The Encyclopedia of Oklahoma History and Culture
PRETTYMAN, WILLIAM S. (1858–1933).
One of Oklahoma's best-known frontier photographers, William S. Prettyman was born in Maryland on November 12, 1858.He moved to Emporia, Kansas, in 1879. After employment in various jobs, he became a photographer's apprentice in Arkansas City, Kansas. Following his apprenticeship, he opened his own photography gallery there.
After photographing a group of Osage Indians in his studio, he became interested in Indian Territory. Beginning with his first trip in 1883, he made at least one per year over the next decade to photograph the existing landscape and cultures. As a result of these numerous photographic expeditions, Prettyman produced many prints and glass plate negatives that have survived to the present.
He photographed a variety of people and events south of the Kansas state line in present Oklahoma. Some of his best work included the cowboys of the Cherokee Outlet, also known as the Cherokee Strip, and various American Indian groups living in Indian Territory. He was also present for the opening of the Outlet in September 1893. Oklahoma historian Muriel H. Wright noted that his work that day in capturing images of settlers participating in the Run of 1893 was an especially valuable landmark in news photography.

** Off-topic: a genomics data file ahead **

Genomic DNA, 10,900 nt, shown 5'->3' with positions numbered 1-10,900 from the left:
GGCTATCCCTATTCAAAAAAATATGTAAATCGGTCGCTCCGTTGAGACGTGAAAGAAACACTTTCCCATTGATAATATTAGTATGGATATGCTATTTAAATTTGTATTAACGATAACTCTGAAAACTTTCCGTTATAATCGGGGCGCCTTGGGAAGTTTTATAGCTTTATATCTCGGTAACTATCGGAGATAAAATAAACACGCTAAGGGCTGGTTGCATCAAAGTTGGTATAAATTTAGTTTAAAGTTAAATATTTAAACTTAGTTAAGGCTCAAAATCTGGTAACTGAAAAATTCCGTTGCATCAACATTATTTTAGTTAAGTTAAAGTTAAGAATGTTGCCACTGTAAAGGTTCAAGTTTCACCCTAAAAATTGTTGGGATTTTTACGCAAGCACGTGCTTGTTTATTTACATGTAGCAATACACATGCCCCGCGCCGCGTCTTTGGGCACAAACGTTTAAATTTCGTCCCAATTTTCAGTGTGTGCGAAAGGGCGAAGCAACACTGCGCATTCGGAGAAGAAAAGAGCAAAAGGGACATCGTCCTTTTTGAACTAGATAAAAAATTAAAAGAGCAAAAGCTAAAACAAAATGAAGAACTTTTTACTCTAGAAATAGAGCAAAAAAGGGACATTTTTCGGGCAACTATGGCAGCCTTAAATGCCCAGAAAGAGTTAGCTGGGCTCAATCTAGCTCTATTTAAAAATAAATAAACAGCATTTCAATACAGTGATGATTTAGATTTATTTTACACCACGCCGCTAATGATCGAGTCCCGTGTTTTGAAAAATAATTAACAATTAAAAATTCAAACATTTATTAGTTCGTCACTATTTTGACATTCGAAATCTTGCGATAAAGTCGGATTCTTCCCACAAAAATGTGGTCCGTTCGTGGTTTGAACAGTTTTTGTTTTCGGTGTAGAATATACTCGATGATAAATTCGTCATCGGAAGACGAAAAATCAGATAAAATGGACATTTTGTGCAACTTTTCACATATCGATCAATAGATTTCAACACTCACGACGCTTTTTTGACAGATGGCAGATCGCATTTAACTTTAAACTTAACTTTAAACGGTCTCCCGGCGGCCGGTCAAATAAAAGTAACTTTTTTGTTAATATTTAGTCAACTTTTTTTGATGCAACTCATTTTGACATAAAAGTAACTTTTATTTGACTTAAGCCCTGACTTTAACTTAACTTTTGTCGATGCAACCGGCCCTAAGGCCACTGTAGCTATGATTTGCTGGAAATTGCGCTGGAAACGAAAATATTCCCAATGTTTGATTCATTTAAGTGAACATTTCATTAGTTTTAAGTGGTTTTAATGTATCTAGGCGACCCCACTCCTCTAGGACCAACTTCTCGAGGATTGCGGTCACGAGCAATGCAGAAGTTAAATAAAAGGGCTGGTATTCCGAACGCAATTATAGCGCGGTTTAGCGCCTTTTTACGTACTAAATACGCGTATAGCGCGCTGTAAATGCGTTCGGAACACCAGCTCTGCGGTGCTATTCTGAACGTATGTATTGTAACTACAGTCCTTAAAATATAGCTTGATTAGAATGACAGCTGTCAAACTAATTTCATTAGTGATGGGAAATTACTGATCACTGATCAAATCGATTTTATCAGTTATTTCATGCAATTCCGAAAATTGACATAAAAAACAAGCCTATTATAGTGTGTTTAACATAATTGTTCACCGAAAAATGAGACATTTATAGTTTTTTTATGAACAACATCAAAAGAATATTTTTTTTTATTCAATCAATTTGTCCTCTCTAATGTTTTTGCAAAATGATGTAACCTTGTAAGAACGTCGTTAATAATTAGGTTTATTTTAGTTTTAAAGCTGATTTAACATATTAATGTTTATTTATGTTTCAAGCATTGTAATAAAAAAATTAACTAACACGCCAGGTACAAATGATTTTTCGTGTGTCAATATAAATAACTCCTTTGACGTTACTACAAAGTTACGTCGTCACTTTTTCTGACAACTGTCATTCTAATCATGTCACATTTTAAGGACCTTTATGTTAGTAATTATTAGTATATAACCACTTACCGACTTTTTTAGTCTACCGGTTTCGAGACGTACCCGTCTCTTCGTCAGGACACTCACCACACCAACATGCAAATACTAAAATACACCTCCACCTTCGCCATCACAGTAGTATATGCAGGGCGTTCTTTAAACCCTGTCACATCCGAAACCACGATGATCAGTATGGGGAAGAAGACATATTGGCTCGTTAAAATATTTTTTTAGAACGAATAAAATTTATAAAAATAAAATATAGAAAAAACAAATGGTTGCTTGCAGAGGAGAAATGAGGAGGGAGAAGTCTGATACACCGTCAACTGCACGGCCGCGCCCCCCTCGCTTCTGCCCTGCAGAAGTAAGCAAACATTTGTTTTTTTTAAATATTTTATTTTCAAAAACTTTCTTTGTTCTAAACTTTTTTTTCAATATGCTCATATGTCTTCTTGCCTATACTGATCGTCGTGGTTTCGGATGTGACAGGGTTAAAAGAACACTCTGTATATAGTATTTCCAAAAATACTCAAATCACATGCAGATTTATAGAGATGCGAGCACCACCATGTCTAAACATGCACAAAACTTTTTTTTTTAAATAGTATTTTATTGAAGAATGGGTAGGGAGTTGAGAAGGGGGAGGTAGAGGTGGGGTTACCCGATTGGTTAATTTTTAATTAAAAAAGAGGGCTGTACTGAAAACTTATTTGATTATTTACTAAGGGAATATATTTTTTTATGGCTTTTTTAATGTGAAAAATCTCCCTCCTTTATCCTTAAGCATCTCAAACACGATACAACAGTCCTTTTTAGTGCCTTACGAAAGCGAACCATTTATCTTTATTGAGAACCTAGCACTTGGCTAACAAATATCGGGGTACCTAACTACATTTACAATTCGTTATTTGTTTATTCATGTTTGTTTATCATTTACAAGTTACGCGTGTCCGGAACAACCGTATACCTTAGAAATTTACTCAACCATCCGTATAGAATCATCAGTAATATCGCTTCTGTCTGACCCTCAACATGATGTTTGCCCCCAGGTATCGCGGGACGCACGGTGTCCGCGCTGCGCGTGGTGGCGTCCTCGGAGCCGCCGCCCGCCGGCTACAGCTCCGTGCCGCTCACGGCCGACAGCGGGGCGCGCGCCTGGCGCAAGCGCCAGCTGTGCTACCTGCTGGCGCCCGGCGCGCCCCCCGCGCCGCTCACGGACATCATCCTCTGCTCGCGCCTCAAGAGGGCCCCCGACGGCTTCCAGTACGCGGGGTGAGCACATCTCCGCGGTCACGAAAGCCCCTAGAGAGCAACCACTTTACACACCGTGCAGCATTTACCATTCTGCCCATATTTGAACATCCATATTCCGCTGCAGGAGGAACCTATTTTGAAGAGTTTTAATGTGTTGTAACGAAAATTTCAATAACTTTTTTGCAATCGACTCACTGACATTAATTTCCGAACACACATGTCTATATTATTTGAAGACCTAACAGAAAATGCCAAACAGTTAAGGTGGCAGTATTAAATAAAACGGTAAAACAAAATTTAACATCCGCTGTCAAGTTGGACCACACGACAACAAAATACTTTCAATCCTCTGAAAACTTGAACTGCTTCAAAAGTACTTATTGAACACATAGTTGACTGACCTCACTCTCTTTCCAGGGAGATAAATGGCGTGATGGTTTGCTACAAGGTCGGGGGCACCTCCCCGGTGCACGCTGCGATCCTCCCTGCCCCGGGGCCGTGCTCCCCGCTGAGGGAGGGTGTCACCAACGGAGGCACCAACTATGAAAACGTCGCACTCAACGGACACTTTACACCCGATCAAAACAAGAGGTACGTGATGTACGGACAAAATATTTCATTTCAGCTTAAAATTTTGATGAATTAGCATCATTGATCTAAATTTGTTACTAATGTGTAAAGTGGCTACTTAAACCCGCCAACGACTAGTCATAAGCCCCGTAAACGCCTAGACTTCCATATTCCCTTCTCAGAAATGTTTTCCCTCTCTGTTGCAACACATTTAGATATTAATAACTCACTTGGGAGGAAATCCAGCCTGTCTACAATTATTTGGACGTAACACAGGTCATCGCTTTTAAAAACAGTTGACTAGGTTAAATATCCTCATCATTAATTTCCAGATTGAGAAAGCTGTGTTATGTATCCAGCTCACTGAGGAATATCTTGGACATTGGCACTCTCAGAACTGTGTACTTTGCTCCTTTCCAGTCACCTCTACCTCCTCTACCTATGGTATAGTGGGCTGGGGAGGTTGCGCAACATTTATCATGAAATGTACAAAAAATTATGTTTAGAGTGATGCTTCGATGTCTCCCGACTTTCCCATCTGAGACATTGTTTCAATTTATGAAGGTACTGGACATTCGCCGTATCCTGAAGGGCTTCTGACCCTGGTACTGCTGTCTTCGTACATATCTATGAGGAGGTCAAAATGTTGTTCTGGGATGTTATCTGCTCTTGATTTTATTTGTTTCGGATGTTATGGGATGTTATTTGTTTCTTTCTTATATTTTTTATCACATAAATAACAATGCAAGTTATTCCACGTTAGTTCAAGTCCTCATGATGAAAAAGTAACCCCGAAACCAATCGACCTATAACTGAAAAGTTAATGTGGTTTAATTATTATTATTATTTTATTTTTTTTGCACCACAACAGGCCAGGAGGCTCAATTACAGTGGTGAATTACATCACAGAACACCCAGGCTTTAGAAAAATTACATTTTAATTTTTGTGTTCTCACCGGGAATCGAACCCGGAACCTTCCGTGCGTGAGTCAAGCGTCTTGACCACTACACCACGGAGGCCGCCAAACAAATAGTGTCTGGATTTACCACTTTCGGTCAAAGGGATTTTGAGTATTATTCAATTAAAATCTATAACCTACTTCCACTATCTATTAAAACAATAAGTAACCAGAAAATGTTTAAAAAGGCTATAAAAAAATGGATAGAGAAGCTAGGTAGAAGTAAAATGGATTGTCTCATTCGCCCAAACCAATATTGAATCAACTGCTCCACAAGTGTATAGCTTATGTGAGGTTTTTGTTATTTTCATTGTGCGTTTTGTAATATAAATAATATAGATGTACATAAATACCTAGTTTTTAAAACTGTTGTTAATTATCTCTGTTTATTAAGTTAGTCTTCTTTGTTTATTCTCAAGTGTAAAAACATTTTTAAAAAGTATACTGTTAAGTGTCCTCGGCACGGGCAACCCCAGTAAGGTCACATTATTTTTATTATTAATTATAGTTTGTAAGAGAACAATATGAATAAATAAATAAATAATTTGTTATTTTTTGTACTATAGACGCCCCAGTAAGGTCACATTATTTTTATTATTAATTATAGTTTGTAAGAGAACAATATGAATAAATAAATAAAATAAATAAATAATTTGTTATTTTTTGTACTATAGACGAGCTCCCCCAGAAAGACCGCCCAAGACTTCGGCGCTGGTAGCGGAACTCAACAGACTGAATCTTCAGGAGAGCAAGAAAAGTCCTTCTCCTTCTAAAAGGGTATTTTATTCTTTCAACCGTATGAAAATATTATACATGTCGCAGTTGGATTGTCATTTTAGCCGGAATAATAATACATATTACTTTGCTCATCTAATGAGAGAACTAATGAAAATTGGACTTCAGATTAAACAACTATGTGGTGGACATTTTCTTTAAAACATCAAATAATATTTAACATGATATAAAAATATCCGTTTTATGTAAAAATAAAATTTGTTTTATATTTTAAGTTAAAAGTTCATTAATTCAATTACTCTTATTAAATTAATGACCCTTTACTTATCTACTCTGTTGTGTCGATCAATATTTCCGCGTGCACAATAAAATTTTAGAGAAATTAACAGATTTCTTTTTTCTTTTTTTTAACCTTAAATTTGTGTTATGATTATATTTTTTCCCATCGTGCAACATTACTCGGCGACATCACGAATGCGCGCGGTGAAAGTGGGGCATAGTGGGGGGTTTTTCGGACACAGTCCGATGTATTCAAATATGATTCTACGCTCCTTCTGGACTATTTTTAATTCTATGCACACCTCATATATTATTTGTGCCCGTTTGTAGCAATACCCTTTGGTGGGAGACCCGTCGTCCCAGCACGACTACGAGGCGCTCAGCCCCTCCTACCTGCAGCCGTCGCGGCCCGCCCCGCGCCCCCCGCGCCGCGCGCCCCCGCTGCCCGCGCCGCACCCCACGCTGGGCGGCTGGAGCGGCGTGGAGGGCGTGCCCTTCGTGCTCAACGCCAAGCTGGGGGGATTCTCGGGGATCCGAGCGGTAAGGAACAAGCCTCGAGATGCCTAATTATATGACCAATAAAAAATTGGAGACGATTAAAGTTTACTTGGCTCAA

In 1893 Prettyman opened a photography gallery in Blackwell, Oklahoma Territory. In 1905 he sold his business there and completely abandoned his large collection of glass plate negatives and prints. He moved to California and established a wholesale drug company. William S. Prettyman died in California on February 11, 1933.
Robert E. Cunningham, A Frontier Photographic Record by W. S. Prettyman (Norman: University of Oklahoma Press, 1957).
William S. Prettyman Collection, Western History Collections, University of Oklahoma Libraries, Norman, Oklahoma.
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The following (as per The Chicago Manual of Style, 17th edition) is the preferred citation for articles:
John R. Lovett, “Prettyman, William S.,” The Encyclopedia of Oklahoma History and Culture, https://www.okhistory.org/publications/enc/entry.php?entry=PR010.
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